Novelty can be a useful tool for making you feel more invigorated and alive in your daily moments. When you do something new or different in your life, your brain sits up and takes notice. It is faced with something new to learn and thrown new information to categorize - this takes energy and focus from your grey matter rather than sitting idly in a default 'energy saving' mode.
At the same time, with novelty comes a sense of the unknown and with it the potential for danger. If you explore a rain forest that you have never been to before, you cannot guarantee a drop-bear isn't going to ambush you. Again, your brain needs to be more alert and present. This results in the release of hormones like norepinephrine and dopamine which are associated with attention and learning. Not quite to ‘fight or flight’ extents, but just enough to make you keenly aware of your surroundings and more in the zone.
To feel alive then, try to find a rich and novel environment where you can explore and try new things. This can be a challenge in modern society where our lives can be dictated by routines with work and families. Many of us don't have the option to spend our time skiing down the slopes or white water rafting through the rapids. Instead then, we need to look for ways to get that novelty, that excitement and that danger in our regular lives.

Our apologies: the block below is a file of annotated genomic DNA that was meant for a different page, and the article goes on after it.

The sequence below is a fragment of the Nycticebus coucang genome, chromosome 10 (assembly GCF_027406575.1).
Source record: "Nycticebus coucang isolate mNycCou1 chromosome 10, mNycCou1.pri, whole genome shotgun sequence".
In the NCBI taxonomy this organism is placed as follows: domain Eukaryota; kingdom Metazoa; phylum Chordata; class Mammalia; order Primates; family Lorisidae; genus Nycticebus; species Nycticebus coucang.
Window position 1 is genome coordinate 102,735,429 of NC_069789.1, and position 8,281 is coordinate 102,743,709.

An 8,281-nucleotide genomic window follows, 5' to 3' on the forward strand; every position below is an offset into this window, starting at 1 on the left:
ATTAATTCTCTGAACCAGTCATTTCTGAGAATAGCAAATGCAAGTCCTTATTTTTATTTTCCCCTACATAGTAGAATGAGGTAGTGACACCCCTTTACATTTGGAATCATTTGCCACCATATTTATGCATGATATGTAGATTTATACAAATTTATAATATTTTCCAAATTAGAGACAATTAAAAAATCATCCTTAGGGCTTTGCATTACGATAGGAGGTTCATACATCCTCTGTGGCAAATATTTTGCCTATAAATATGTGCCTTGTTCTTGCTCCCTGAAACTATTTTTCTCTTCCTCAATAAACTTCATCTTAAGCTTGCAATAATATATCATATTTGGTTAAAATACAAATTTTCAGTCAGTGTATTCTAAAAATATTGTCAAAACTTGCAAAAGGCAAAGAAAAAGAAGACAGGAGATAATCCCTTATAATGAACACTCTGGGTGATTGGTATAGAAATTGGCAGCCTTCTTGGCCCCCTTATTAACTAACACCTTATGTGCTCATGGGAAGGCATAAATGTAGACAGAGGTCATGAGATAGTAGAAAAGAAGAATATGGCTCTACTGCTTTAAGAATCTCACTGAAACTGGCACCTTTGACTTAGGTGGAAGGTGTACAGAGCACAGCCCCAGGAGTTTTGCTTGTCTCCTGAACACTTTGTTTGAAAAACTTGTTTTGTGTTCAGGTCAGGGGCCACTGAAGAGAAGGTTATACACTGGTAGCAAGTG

Be creative and keep it simple - try a different route on your next run and explore new parts of your neighborhood, visit a new bush walking trail on the weekend, take more social risks (like starting a conversation with someone new) that bring butterflies and get your heart racing, or try getting off the bus a stop early to increase the new stimuli you experience daily.
By taking the time to regularly challenge and stimulate your mind with novel things that you find exciting, you stand to experience huge benefits in your mental health.
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